I think there’s a real danger of falling for the false promises that the government will (or even can) help and preserve us in the face of danger. And persisting in the illusion that insurance companies are there to help you when you’re in need of assistance, is bound to disappoint, sooner or later. Insurance — and the government — exist for their own purposes: to survive. And the minute it stops being in their own best interests to allow you to live, you can expect to be cut out.

I’m not (entirely) bitter. This is just what I’ve seen – the cold, hard truth of what these institutions are all about.

And that leaves many, many of us out in the cold. Those of us who are lucky can get help. Those of us too busy (and not obsessed enough) or not living in the right place to find competent rehab help, fall by the wayside. We’re on our own. As are our friends and family members and coworkers. We end up trashing our families, destroying our finances, losing our businesses, living out of our cars (if we can even keep our cars), and eventually ending up on the street or in a nursing home somewhere. Not a pretty prospect, by any stretch. We DON’T end up like Rep. Giffords, surrounded by caring professionals who are at our beck and call. Those same professionals, if they passed us on the street, might very well avert their eyes and walk faster to avoid us, hoping to think of something more pleasant. We DO end up struggling. If we’re fortunate, our struggles pay off. If some weird trick of fate intervenes, they don’t.

I hate to say it, but that’s what it often boils down to — circumstance and fate.

Will broader government intervention help us? I’m not sure. I think it’s tempting to imagine that the VA is going to offer the same level of investment in injured soldiers that the armed forces offer to fully functional ones who are deployable, but I’m not sure that will ever happen. It’s nice to think that medicine is about healing and helping people live their lives, but it is after all a business, so good luck finding that level of care in the medical world. It’s tempting to imagine that one can find the same level of comaraderie and support in society at large, that you can find in fighting units… but in the personalized, customized, convenience-driven society we have built, it’s all about ME, and the rest of you can go pound sand, so I wouldn’t hold my breath on that one.

Ultimately, thinking about all this brings out my libertarian streak and makes me fall back on personal responsibility and personal empowerment type thinking. It also makes me pine for quality online resources where people can turn for reliable, non-commercially driven assistance to help TBI survivors rehabilitate themselves, educate family members about how best to help, and help people rally around each other in a supportive, common sense way. Any time you get money involved (and what is government, other than a way to collect and distribute money to the causes that further its existence?) and you put your hope and future in the hands of people far, far from you – geographically and ideologically – you’re gambling with your future.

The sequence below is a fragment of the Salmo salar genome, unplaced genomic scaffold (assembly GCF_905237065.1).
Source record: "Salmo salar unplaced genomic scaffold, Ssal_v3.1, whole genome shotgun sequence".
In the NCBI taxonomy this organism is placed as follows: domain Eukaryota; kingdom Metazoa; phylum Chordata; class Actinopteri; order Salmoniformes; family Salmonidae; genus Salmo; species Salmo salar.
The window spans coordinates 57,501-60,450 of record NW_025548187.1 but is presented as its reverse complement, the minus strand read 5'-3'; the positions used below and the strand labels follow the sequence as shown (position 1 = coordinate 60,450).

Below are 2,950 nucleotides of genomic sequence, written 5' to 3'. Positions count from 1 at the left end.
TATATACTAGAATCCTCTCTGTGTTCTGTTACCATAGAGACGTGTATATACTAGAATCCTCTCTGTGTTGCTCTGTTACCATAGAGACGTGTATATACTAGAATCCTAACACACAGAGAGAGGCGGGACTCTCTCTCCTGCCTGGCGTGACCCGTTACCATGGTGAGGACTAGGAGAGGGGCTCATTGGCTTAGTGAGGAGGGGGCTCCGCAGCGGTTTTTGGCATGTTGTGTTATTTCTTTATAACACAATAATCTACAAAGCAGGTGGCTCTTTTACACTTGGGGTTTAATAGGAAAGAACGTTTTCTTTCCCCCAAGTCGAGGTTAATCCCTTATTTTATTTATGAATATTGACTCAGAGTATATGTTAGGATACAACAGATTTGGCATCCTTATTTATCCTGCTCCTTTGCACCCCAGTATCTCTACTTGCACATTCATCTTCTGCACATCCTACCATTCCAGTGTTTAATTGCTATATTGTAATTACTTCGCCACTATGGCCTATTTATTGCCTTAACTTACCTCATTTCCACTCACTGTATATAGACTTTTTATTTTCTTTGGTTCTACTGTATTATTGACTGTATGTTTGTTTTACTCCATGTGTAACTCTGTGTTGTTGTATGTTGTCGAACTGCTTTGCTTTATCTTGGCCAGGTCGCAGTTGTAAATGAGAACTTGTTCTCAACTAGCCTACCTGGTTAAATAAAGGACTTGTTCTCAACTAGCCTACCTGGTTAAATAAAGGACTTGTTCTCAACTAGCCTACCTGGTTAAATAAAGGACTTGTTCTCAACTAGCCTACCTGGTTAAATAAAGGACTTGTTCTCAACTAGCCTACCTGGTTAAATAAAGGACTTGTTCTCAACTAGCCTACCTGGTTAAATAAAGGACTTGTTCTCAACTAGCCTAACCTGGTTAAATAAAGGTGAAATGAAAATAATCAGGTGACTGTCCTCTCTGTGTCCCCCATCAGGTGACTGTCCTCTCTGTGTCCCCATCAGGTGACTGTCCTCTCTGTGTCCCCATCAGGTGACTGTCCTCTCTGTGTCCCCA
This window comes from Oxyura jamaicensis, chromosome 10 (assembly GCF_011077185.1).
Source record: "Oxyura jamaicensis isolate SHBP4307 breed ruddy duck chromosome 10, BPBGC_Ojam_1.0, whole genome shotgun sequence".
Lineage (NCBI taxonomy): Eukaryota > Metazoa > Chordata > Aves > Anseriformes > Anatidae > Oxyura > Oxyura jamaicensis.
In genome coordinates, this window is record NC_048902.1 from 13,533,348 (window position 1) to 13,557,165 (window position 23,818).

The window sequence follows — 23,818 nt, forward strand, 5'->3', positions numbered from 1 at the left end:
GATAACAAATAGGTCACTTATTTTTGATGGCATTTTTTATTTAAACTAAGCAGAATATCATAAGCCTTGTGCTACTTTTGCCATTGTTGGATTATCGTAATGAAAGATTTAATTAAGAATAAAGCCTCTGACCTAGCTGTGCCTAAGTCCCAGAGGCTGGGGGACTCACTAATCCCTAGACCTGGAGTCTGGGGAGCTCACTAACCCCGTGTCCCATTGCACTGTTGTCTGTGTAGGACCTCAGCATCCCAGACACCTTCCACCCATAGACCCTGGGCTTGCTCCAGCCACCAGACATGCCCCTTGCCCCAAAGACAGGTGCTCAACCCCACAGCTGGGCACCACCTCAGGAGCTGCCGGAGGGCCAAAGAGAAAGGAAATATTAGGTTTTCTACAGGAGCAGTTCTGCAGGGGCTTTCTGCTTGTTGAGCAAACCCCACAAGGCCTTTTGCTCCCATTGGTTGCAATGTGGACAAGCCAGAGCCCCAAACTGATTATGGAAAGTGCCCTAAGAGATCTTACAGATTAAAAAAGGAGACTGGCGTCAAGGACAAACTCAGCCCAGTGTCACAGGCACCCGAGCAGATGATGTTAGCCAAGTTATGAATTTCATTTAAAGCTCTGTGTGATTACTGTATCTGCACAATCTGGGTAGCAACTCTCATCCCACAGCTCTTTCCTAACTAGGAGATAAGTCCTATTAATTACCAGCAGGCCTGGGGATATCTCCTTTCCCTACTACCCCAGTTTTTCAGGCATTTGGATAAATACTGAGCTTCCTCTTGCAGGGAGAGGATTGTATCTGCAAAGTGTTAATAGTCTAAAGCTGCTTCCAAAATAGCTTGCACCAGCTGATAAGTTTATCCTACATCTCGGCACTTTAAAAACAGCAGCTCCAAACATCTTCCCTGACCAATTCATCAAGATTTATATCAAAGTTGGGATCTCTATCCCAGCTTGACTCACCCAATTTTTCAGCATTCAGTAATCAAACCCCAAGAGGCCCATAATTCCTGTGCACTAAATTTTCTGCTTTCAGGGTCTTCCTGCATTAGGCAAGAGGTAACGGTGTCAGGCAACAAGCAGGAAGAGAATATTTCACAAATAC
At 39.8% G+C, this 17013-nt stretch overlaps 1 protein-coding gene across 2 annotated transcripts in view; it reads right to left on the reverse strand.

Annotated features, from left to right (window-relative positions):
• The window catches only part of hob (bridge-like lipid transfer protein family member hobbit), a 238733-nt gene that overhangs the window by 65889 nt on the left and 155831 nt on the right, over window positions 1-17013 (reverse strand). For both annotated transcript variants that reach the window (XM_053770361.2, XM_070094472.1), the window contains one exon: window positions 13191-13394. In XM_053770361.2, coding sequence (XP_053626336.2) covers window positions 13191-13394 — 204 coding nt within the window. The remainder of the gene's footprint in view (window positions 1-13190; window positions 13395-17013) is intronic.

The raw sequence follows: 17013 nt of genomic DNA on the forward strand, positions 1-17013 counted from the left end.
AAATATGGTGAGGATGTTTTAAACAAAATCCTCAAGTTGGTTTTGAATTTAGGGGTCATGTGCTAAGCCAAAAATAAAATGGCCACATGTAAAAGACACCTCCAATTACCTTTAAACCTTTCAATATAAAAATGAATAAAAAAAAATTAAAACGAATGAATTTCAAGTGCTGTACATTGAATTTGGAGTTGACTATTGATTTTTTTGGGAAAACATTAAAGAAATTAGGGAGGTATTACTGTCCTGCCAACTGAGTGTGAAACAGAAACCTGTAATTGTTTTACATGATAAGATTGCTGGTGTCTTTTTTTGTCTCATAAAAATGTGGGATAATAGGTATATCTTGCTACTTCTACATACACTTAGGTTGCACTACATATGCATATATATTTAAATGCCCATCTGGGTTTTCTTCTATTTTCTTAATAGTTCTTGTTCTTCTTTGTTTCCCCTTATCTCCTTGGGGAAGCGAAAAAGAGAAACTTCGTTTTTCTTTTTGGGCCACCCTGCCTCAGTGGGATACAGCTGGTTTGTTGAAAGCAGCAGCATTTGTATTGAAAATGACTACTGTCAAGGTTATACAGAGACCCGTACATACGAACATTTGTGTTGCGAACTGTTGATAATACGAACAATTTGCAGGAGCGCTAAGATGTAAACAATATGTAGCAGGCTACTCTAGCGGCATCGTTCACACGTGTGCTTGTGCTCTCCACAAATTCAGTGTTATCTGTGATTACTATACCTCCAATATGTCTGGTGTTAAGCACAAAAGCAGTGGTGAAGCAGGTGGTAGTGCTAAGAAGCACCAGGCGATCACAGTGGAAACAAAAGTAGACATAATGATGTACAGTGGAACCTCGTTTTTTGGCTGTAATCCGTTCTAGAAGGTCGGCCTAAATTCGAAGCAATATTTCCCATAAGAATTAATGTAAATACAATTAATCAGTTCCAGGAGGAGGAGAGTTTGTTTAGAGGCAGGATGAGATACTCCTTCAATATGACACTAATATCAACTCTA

That’s a gamble I’m not willing to take. I hate to say it — and many people might take offense at my point of view — but the government and formal medical establishment are about the LAST bunches of people I think should be answerable for our cognitive future. There’s just too much at stake, to lay it at the feet of any machine.

People are involved. People need to solve these issues. Not machines.

Author: brokenbrilliant

I am a long-term multiple (mild) Traumatic Brain Injury (mTBI or TBI) survivor who experienced assaults, falls, car accidents, sports-related injuries in the 1960s, '70s, '80s, and '90s. My last mild TBI was in 2004, but it was definitely the worst of the lot. I never received medical treatment for my injuries, some of which were sports injuries (and you have to get back in the game!), but I have been living very successfully with cognitive/behavioral (social, emotional, functional) symptoms and complications since I was a young kid. I’ve done it so well, in fact, that virtually nobody knows that I sustained those injuries… and the folks who do know, haven’t fully realized just how it’s impacted my life. It has impacted my life, however. In serious and debilitating ways. I’m coming out from behind the shields I’ve put up, in hopes of successfully addressing my own (invisible) challenges and helping others to see that sustaining a TBI is not the end of the world, and they can, in fact, live happy, fulfilled, productive lives in spite of it all.

5 thoughts on “Taking on our own issues”

  1. My company has very good benefits according to my supervisor. They say that insurance companies do not like to give the level of coverage where if something were to happen that everything would be taken care of but they work out a deal. It is part of the philosophy of my company to take care of people like that. I can’t say who I work for as we sign things not to talk about the company online. I am so grateful to work from home and have benefits.

    I do not have all of the answers. People say how bad Canada is with socialized healthcare and yet my aunt only had to pay $8 for cancer treatment from what I heard.

    I do believe the statement of my distant relative Ted Kennedy who used to say that a person’s wealth should not determine a person’s health.

    My parents are big believers in the need for healthcare reform and also believe in government healthcare.

    I do feel like health care should be a basic human right. I just don’t know how best to allow the Masses to have the healthcare that they deserve.


  2. Hi BB,

    Well, being Canadian and having been in Canada for all of my injuries, I can say it’s a mixed bag – but I’d still prefer it – infinitely prefer it – to what I’ve seen of the health care system down here, which seems sort of insane. Actually, completely insane.